One kind of music that was rarely heard at the Szene was heavy metal. However, fans of this eternally unfashionable genre were happily catered for across town at Planet Music in the 20th district. Even more of a challenge to reach by public transport than the Szene, Planet Music was by any standards a dingy and unattractive place – the only venue in Vienna that conformed to the British model of ugly, smelly halls covered in sponsorship logos, with unfriendly staff and crap, overpriced beer served in flimsy plastic glasses. For years the place subsisted on a diet of metal gigs, tribute nights and battle-of-the-bands contests, with occasional forays into alternative rock and pop. Those few exceptions were invariably poorly attended, unsurprisingly so given Planet Music’s image and reputation. When experimental folk pioneers Six Organs of Admittance played there earlier this year, no more than 50 people turned up; had they played at the Szene instead, the place would have been bursting at the seams. Ironically, these two diametrically opposed venues were set on a collision course.

Back at the Szene, the city funders were getting worried. Audience numbers were down from 32,000 in 2004 to 27,000 in 2007, a decrease of 15%. Only 44% of the Szene’s available nights were being utilised. Hard commercial realities were beginning to intrude, and in May 2008 the city took drastic action. They brought in the Planet Music management team, led by experienced music industry insider Josef “Muff” Sopper, to run the Szene. Under Austrian employment law, the new management would have been obliged to retain the Szene’s existing staff for a period of time; however, the existing staff chose not to work with the new management, and instead resigned en masse. Planet Music the venue closed down (a loss that few will mourn) and transferred its operations to the Szene.

As a result the Szene’s programme is changing significantly, and with it the character of the venue. There has been an influx of heavy metal and local-type gigs at a venue that rarely used to book them. The City Hall and the new management undertook not to abandon the Szene’s existing style of programming, insisting that the utilisation of the venue would increase to 80% and that alternative/world/indie gigs would be retained alongside the kind of gigs that were previously the stock-in-trade of Planet Music. As Alfred Wihalm of Planet Music points out, the programme for the rest of 2008 is split roughly one-third each way between alternative/indie/experimental, world/ethnic/reggae and hard rock/metal gigs. And certainly the new bookers of alternative and world music, Wihalm and Claudia Köstl, have a wealth of knowledge and experience in their respective fields. But the alternative and experimental music schedule contains fewer internationally recognised names than it did before the takeover, an ominous trend given that autumn is normally a very busy time for high-profile touring bands from the US and UK. Some of those artists are instead appearing at the WUK in the 9th district, a venue that seems to be raising its game in response to the changes at the Szene.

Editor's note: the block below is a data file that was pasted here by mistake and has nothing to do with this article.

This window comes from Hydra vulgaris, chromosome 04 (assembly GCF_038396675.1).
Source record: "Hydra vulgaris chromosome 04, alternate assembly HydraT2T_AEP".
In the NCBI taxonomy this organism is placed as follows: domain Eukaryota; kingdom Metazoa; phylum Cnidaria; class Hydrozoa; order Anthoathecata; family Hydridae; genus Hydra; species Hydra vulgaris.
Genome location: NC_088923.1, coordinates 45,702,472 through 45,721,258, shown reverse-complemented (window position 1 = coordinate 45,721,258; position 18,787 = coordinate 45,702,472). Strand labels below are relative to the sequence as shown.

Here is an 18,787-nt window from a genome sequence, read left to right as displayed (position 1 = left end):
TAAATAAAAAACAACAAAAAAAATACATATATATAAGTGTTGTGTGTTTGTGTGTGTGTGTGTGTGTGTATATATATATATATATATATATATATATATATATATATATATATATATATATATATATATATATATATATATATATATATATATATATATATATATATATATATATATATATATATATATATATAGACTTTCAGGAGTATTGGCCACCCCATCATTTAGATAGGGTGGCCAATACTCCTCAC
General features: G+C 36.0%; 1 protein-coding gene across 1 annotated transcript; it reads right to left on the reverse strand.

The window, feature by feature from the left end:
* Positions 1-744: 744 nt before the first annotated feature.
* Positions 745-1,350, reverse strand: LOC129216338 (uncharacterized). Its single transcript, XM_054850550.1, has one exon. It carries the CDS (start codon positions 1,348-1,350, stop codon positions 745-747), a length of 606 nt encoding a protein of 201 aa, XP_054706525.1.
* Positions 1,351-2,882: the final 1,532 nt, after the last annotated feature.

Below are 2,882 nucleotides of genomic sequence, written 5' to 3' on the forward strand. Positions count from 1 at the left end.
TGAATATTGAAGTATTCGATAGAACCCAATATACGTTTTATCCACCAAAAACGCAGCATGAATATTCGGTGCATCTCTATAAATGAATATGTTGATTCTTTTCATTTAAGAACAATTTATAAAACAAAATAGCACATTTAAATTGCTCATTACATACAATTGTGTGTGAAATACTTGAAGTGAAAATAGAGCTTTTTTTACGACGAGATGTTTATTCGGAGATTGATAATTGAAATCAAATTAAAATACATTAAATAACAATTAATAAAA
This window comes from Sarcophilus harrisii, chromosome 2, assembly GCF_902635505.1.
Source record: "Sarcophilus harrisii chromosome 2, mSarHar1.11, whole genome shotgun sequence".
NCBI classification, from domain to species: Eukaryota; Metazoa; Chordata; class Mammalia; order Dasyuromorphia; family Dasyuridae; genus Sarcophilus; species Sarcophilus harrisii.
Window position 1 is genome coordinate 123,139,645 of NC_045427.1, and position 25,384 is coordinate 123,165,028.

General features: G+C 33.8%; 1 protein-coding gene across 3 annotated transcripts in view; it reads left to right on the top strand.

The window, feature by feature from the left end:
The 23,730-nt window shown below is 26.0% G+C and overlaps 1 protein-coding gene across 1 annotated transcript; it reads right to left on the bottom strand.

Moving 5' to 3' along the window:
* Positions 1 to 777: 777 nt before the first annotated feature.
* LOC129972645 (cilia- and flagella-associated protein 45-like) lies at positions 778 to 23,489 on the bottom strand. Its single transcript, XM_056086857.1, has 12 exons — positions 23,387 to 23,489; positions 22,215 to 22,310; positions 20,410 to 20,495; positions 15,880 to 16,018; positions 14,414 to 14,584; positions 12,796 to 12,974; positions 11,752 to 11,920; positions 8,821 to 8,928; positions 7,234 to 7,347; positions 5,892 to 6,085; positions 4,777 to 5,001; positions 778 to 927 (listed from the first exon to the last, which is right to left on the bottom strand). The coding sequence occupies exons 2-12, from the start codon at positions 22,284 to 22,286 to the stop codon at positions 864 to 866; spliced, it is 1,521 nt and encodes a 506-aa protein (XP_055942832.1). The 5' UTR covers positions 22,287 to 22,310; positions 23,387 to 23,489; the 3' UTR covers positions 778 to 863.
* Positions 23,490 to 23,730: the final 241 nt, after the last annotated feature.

Quite apart from the apparent marginalisation of avant-garde and alternative music signalled by the takeover, it is the manner in which it was carried out that has upset many. A petition calling for the old Szene team to be reinstated has attracted 3,700 signatures, a remarkable number for a minority issue of this kind. Vienna-based photographer David Murobi, one of the signatories, points out that there was no open competition for the management of the Szene – the city handed the job to Sopper without giving anyone else a chance to apply for it. Alfred Wihalm says that Planet Music never wanted the old Szene team to resign, and in fact expected to retain their experience and expertise in running the venue. As well as being entitled to keep their jobs for a certain period (an entitlement they chose not to take up), the old team were offered jobs elsewhere within the city’s entertainment arm.